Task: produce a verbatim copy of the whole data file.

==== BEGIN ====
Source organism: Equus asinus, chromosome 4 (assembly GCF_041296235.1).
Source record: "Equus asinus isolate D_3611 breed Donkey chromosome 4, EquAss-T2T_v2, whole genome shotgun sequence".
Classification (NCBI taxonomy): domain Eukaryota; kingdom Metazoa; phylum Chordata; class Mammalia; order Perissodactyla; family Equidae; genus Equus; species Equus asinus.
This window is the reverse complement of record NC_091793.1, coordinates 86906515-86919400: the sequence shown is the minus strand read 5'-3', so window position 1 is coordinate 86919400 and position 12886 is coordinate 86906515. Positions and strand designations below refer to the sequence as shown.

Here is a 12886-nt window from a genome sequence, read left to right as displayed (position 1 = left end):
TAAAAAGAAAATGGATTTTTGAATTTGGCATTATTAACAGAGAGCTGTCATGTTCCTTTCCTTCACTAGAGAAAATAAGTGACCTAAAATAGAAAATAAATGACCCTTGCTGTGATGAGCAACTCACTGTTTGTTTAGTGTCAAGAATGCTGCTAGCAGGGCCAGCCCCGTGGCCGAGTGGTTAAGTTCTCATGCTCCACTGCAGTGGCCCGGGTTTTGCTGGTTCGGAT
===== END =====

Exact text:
Source organism: Equus asinus, chromosome 4 (assembly GCF_041296235.1).
Source record: "Equus asinus isolate D_3611 breed Donkey chromosome 4, EquAss-T2T_v2, whole genome shotgun sequence".
Classification (NCBI taxonomy): domain Eukaryota; kingdom Metazoa; phylum Chordata; class Mammalia; order Perissodactyla; family Equidae; genus Equus; species Equus asinus.
This window is the reverse complement of record NC_091793.1, coordinates 86906515-86919400: the sequence shown is the minus strand read 5'-3', so window position 1 is coordinate 86919400 and position 12886 is coordinate 86906515. Positions and strand designations below refer to the sequence as shown.

Here is a 12886-nt window from a genome sequence, read left to right as displayed (position 1 = left end):
TAAAAAGAAAATGGATTTTTGAATTTGGCATTATTAACAGAGAGCTGTCATGTTCCTTTCCTTCACTAGAGAAAATAAGTGACCTAAAATAGAAAATAAATGACCCTTGCTGTGATGAGCAACTCACTGTTTGTTTAGTGTCAAGAATGCTGCTAGCAGGGCCAGCCCCGTGGCCGAGTGGTTAAGTTCTCATGCTCCACTGCAGTGGCCCGGGTTTTGCTGGTTCGGAT